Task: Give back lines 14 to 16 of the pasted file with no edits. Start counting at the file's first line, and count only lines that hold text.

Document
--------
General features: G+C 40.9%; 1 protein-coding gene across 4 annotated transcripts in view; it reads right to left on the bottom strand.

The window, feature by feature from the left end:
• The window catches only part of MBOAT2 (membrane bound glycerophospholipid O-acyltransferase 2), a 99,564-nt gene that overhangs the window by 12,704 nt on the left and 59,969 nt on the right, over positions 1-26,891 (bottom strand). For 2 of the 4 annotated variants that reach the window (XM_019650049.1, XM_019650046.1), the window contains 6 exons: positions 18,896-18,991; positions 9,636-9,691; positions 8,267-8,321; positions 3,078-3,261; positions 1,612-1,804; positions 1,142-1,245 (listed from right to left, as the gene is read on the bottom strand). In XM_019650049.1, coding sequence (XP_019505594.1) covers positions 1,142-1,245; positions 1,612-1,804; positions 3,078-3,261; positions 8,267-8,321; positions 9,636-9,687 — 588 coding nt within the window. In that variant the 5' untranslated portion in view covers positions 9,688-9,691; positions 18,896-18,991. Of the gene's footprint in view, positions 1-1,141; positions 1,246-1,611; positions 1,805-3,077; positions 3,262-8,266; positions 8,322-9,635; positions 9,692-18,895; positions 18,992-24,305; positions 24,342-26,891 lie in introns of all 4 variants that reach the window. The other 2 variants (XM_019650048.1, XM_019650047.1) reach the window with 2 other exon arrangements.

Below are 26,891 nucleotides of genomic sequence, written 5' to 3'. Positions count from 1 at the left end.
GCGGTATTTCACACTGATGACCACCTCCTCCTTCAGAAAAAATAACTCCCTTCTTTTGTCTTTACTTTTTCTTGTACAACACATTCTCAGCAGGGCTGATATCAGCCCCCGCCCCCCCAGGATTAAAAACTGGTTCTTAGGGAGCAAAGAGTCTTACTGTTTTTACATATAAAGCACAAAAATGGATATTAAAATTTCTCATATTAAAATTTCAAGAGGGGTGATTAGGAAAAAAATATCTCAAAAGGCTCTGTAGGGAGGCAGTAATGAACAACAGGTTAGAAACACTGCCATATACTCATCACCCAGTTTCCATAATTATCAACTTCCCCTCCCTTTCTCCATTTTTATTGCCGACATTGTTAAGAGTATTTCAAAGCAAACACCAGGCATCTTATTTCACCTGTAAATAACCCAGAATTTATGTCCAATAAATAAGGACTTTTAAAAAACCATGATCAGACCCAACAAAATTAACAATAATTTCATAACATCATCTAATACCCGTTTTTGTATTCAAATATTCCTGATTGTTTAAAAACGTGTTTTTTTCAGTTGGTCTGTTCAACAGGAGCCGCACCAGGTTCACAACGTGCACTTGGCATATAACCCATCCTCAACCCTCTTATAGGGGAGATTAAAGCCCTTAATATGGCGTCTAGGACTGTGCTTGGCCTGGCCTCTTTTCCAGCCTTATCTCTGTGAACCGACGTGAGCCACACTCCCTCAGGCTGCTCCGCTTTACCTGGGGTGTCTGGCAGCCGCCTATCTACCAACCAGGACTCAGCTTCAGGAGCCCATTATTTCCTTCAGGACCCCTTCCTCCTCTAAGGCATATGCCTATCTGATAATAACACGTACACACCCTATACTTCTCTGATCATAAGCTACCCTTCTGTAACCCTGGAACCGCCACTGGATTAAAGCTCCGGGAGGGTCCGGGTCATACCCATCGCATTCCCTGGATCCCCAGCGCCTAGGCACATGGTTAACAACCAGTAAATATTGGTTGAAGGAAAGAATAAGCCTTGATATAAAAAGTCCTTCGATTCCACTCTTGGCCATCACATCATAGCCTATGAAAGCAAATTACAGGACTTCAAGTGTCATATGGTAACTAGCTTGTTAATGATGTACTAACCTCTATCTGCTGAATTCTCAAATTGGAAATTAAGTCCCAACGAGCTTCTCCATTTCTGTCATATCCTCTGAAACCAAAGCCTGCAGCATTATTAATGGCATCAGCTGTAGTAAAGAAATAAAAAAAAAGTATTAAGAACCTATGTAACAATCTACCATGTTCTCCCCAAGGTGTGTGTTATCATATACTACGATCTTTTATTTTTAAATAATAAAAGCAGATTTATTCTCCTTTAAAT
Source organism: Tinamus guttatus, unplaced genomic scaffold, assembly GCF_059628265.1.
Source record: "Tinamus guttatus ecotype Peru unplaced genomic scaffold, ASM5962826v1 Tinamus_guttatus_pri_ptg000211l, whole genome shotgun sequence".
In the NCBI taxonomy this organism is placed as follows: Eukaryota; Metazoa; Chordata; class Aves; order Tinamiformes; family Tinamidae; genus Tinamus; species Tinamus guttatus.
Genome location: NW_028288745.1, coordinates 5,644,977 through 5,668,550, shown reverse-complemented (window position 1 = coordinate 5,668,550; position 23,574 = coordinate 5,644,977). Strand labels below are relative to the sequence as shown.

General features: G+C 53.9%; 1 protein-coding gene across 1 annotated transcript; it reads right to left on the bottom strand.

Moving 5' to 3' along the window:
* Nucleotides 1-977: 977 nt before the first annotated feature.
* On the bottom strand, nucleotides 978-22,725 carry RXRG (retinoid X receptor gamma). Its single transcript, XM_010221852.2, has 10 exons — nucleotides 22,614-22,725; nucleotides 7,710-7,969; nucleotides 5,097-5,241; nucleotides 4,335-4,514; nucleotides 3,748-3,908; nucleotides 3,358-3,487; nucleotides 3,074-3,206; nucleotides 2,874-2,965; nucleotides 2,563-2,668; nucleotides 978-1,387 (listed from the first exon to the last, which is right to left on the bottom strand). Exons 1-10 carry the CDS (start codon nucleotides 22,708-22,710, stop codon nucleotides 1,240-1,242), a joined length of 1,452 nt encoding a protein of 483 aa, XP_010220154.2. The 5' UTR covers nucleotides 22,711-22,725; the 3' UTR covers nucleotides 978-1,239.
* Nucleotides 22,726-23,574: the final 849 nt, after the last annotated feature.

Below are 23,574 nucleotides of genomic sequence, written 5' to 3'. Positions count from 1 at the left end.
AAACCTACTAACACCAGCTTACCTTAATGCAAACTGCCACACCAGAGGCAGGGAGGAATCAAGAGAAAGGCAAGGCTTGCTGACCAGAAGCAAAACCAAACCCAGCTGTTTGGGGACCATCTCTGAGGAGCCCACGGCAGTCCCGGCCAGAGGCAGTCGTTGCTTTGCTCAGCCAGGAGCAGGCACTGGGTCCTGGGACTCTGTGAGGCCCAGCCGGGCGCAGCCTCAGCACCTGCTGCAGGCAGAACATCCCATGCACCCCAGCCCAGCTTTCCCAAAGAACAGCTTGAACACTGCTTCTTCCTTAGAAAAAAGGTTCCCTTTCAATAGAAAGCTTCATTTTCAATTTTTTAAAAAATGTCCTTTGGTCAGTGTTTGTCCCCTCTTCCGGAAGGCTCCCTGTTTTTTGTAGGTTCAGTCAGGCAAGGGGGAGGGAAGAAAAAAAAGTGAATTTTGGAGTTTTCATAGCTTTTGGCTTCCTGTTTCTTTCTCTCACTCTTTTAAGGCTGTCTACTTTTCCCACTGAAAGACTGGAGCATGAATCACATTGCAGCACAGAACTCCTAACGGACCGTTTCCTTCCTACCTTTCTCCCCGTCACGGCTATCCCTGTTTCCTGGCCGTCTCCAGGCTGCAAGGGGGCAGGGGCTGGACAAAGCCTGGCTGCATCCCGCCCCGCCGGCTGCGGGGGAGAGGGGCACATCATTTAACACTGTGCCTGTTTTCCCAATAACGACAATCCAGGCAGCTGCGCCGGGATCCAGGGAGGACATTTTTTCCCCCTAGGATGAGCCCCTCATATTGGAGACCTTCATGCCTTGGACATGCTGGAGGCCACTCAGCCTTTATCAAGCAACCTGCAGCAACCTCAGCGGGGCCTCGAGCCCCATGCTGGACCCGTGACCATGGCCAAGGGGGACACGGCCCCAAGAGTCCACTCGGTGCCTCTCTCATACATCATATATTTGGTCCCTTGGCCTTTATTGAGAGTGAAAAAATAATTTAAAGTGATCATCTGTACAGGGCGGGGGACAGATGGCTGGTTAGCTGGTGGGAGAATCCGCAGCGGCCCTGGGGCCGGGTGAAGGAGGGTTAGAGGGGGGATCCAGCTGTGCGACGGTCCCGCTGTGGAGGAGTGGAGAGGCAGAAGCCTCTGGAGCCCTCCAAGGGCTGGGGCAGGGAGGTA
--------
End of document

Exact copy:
* Nucleotides 22,726-23,574: the final 849 nt, after the last annotated feature.

Below are 23,574 nucleotides of genomic sequence, written 5' to 3'. Positions count from 1 at the left end.
AAACCTACTAACACCAGCTTACCTTAATGCAAACTGCCACACCAGAGGCAGGGAGGAATCAAGAGAAAGGCAAGGCTTGCTGACCAGAAGCAAAACCAAACCCAGCTGTTTGGGGACCATCTCTGAGGAGCCCACGGCAGTCCCGGCCAGAGGCAGTCGTTGCTTTGCTCAGCCAGGAGCAGGCACTGGGTCCTGGGACTCTGTGAGGCCCAGCCGGGCGCAGCCTCAGCACCTGCTGCAGGCAGAACATCCCATGCACCCCAGCCCAGCTTTCCCAAAGAACAGCTTGAACACTGCTTCTTCCTTAGAAAAAAGGTTCCCTTTCAATAGAAAGCTTCATTTTCAATTTTTTAAAAAATGTCCTTTGGTCAGTGTTTGTCCCCTCTTCCGGAAGGCTCCCTGTTTTTTGTAGGTTCAGTCAGGCAAGGGGGAGGGAAGAAAAAAAAGTGAATTTTGGAGTTTTCATAGCTTTTGGCTTCCTGTTTCTTTCTCTCACTCTTTTAAGGCTGTCTACTTTTCCCACTGAAAGACTGGAGCATGAATCACATTGCAGCACAGAACTCCTAACGGACCGTTTCCTTCCTACCTTTCTCCCCGTCACGGCTATCCCTGTTTCCTGGCCGTCTCCAGGCTGCAAGGGGGCAGGGGCTGGACAAAGCCTGGCTGCATCCCGCCCCGCCGGCTGCGGGGGAGAGGGGCACATCATTTAACACTGTGCCTGTTTTCCCAATAACGACAATCCAGGCAGCTGCGCCGGGATCCAGGGAGGACATTTTTTCCCCCTAGGATGAGCCCCTCATATTGGAGACCTTCATGCCTTGGACATGCTGGAGGCCACTCAGCCTTTATCAAGCAACCTGCAGCAACCTCAGCGGGGCCTCGAGCCCCATGCTGGACCCGTGACCATGGCCAAGGGGGACACGGCCCCAAGAGTCCACTCGGTGCCTCTCTCATACATCATATATTTGGTCCCTTGGCCTTTATTGAGAGTGAAAAAATAATTTAAAGTGATCATCTGTACAGGGCGGGGGACAGATGGCTGGTTAGCTGGTGGGAGAATCCGCAGCGGCCCTGGGGCCGGGTGAAGGAGGGTTAGAGGGGGGATCCAGCTGTGCGACGGTCCCGCTGTGGAGGAGTGGAGAGGCAGAAGCCTCTGGAGCCCTCCAAGGGCTGGGGCAGGGAGGTA